Earlier this week, we reported that plaintiffs in the case challenging Utah's ban on same-sex marriage have filed a brief asking the Supreme Court to finally weigh in on the question of whether all citizens have a fundamental right to marry.
Now, the plaintiffs challenging gay marriage bans in Oklahoma and Virginia have similarly followed suit and asked the highest court in the land to review their cases as well, The Advocate reports:
When the justices return from vacation in late September, they'll likely find unanimous agreement from all parties that they should consider a marriage equality case. But which cases the court will pick remains in question.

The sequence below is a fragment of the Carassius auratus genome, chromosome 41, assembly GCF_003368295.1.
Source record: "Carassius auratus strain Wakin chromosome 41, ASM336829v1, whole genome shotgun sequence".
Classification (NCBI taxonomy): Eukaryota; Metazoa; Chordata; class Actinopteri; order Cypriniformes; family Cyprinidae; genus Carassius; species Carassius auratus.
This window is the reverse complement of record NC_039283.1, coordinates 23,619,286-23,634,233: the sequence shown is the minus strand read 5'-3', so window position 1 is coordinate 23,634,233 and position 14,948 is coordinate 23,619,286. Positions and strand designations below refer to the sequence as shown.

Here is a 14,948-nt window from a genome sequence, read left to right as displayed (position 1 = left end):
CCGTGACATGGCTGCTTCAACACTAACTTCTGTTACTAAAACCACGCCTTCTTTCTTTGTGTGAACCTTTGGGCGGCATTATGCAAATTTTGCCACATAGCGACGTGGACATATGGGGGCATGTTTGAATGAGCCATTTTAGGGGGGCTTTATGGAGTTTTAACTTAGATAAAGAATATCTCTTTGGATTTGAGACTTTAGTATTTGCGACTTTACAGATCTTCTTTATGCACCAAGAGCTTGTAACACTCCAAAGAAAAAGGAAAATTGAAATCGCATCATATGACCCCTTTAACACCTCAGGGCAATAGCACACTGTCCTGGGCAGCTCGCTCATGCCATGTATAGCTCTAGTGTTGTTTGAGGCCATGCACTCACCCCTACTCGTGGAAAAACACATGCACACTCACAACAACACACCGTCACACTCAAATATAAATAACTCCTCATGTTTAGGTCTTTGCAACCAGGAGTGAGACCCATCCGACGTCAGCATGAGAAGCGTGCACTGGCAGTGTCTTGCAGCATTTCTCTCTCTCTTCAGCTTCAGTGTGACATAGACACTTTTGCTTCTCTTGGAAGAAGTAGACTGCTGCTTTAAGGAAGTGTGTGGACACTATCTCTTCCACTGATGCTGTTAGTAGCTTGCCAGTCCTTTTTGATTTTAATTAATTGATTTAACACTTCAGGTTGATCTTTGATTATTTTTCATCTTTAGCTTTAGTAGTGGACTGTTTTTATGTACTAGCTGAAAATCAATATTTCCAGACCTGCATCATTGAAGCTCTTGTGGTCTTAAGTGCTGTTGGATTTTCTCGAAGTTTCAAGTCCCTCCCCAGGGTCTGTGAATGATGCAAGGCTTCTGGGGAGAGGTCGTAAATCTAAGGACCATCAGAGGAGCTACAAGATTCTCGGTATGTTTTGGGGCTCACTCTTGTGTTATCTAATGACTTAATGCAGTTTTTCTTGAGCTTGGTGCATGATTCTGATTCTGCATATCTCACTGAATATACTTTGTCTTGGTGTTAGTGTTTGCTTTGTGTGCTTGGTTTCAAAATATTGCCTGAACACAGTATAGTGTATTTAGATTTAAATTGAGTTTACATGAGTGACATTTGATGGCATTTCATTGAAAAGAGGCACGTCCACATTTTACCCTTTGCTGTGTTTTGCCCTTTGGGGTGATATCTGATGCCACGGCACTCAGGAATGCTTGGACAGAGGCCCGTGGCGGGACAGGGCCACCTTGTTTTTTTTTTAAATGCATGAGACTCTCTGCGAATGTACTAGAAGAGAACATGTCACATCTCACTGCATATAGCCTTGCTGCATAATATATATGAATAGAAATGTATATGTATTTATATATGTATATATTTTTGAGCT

It's worth noting that the cases would have reached the Supreme Court even if the plaintiffs hadn't filed their petitions. The defendants in the cases — attorneys representing the states — have filed petitions as well.
Previously, the same-sex couples serving as plaintiffs in all three states won major victories at the district court and appellate level. Utah, Oklahoma, and Virginia all enjoyed an unbroken string of victories for the freedom to marry. Ordinarily, the victorious side would oppose a rehearing, as it runs the risk of overturning the decision. But the motivation behind the plaintiffs' briefs boils down to their desire to expand their victories nationwide.
The court has the option of taking up one case, multiple cases, or none at all and could defer a decision until next June.